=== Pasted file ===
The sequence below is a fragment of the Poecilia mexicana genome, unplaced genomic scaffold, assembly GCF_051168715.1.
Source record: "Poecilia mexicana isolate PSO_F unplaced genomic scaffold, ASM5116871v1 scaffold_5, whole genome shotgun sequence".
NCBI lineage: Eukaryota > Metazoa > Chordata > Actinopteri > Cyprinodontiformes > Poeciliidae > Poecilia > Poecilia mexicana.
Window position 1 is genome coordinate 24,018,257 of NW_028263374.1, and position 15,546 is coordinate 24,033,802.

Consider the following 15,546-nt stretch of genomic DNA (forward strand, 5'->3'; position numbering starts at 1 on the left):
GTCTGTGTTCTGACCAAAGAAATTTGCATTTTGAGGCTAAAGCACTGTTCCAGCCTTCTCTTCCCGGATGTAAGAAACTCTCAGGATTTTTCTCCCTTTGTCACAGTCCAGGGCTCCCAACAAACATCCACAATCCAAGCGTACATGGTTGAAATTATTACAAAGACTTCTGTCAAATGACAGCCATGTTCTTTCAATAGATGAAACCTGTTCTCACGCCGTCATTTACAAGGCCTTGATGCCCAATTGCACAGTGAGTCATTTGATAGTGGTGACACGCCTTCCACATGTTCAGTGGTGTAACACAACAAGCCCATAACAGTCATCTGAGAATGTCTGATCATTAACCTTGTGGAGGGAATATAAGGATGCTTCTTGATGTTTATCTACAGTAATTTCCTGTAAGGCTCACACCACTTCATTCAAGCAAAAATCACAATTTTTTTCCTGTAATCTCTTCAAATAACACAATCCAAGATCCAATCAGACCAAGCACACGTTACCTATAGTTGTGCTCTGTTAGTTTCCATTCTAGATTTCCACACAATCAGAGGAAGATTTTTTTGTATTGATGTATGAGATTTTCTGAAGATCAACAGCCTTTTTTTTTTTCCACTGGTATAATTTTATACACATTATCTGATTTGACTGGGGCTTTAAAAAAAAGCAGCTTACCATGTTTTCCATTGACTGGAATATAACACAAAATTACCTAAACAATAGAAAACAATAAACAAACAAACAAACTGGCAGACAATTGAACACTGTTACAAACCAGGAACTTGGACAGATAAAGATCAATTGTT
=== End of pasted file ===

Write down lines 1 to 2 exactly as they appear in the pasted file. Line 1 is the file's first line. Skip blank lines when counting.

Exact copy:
The sequence below is a fragment of the Poecilia mexicana genome, unplaced genomic scaffold, assembly GCF_051168715.1.
Source record: "Poecilia mexicana isolate PSO_F unplaced genomic scaffold, ASM5116871v1 scaffold_5, whole genome shotgun sequence".